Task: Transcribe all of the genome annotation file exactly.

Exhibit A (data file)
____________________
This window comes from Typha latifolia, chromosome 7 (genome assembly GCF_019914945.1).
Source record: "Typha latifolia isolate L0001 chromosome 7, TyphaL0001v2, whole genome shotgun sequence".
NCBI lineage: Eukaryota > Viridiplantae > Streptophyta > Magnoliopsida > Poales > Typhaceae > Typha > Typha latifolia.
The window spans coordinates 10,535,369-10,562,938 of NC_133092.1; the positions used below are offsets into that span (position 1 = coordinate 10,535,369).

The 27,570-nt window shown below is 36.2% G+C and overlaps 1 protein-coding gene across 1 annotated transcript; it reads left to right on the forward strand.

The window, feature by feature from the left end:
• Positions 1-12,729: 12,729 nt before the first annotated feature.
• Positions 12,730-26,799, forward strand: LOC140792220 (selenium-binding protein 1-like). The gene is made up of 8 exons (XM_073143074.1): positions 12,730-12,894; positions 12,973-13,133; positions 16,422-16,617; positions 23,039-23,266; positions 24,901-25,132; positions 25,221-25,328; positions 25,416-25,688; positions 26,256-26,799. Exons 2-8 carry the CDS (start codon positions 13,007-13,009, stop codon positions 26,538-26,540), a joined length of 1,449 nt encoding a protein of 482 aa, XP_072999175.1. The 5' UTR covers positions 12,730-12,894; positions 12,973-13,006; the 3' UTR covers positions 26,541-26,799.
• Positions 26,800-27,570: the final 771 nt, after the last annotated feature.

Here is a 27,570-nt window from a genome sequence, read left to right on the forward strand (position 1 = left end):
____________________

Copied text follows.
This window comes from Typha latifolia, chromosome 7 (genome assembly GCF_019914945.1).
Source record: "Typha latifolia isolate L0001 chromosome 7, TyphaL0001v2, whole genome shotgun sequence".
NCBI lineage: Eukaryota > Viridiplantae > Streptophyta > Magnoliopsida > Poales > Typhaceae > Typha > Typha latifolia.
The window spans coordinates 10,535,369-10,562,938 of NC_133092.1; the positions used below are offsets into that span (position 1 = coordinate 10,535,369).

The 27,570-nt window shown below is 36.2% G+C and overlaps 1 protein-coding gene across 1 annotated transcript; it reads left to right on the forward strand.

The window, feature by feature from the left end:
• Positions 1-12,729: 12,729 nt before the first annotated feature.
• Positions 12,730-26,799, forward strand: LOC140792220 (selenium-binding protein 1-like). The gene is made up of 8 exons (XM_073143074.1): positions 12,730-12,894; positions 12,973-13,133; positions 16,422-16,617; positions 23,039-23,266; positions 24,901-25,132; positions 25,221-25,328; positions 25,416-25,688; positions 26,256-26,799. Exons 2-8 carry the CDS (start codon positions 13,007-13,009, stop codon positions 26,538-26,540), a joined length of 1,449 nt encoding a protein of 482 aa, XP_072999175.1. The 5' UTR covers positions 12,730-12,894; positions 12,973-13,006; the 3' UTR covers positions 26,541-26,799.
• Positions 26,800-27,570: the final 771 nt, after the last annotated feature.

Here is a 27,570-nt window from a genome sequence, read left to right on the forward strand (position 1 = left end):